Indirect head-scratchingScratching the head by lowering the wing and then lifting the leg over the wing from behind, so that the head can be reached. 'Direct head-scratching', on the other hand, simply involves bringing the leg up to the head in front of the wing without the need for any movement of the latter. Each bird group characteristically uses one or the other of these methods, examples of those which scratch their heads indirectly being the nightjars (family Caprimulgidae), swifts (family Apodidae), kingfishers (family Alcedinidae) and most passerine birds.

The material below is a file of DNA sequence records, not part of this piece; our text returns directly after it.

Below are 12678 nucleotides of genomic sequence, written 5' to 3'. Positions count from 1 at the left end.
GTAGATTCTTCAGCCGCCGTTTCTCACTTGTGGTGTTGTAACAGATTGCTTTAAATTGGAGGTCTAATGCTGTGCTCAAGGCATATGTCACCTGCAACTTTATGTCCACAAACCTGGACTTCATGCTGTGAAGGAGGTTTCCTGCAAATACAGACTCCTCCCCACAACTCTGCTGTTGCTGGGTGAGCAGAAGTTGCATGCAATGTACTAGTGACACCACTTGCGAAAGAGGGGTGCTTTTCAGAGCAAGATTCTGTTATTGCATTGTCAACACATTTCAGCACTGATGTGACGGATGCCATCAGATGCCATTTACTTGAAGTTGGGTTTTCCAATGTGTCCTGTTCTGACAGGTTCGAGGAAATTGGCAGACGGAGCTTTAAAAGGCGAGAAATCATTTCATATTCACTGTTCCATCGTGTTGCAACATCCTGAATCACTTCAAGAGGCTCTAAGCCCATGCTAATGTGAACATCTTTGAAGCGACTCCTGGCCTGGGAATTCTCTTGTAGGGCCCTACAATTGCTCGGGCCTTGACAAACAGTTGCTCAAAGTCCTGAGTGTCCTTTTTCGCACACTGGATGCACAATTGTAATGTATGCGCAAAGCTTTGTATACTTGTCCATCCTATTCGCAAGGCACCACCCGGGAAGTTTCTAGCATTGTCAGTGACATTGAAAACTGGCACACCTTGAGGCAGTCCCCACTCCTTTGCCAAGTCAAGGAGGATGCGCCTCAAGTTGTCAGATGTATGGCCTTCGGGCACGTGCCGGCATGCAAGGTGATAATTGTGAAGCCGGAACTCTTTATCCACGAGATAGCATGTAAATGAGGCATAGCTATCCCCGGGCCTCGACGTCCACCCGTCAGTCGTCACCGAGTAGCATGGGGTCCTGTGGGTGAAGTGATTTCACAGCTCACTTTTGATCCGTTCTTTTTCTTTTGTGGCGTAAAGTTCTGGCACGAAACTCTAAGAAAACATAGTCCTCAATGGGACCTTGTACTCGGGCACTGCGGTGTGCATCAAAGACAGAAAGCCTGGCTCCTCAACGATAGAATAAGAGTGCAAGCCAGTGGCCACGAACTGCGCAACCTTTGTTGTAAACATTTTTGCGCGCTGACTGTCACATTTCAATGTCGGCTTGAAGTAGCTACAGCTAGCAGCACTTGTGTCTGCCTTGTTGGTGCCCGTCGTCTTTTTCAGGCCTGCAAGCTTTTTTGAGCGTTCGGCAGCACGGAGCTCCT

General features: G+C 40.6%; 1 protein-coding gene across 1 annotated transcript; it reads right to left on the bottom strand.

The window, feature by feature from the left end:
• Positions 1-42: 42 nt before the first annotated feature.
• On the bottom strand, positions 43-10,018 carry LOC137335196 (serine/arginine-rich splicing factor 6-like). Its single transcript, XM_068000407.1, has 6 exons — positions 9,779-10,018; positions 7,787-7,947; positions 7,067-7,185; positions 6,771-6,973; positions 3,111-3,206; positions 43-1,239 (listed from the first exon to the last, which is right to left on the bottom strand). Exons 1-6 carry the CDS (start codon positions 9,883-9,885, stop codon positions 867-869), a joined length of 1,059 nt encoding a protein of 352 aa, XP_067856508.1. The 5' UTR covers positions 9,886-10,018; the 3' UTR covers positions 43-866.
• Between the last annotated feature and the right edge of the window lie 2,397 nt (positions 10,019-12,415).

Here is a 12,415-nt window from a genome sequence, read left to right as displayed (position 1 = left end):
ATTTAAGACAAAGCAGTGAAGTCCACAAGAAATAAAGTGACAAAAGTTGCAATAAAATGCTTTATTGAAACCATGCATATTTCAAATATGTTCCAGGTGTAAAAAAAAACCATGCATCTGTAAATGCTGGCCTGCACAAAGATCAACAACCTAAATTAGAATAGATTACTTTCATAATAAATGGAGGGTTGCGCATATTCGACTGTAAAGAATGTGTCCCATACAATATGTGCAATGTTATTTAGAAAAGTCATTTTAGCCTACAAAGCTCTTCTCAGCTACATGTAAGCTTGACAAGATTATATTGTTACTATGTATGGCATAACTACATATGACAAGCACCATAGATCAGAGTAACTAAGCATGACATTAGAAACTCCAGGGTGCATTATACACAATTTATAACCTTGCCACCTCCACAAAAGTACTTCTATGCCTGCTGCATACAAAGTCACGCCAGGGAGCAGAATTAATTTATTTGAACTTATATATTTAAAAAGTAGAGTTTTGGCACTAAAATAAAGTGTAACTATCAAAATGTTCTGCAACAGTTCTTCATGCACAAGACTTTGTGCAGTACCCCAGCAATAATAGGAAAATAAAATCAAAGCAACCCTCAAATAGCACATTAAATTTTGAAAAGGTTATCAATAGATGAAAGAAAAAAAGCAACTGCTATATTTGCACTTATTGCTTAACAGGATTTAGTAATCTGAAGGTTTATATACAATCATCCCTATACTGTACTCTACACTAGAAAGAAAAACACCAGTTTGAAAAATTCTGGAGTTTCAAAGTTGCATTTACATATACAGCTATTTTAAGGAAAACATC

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From Peter Weaver's Birdwatcher's Dictionary
Copyright © 1981 by Peter Weaver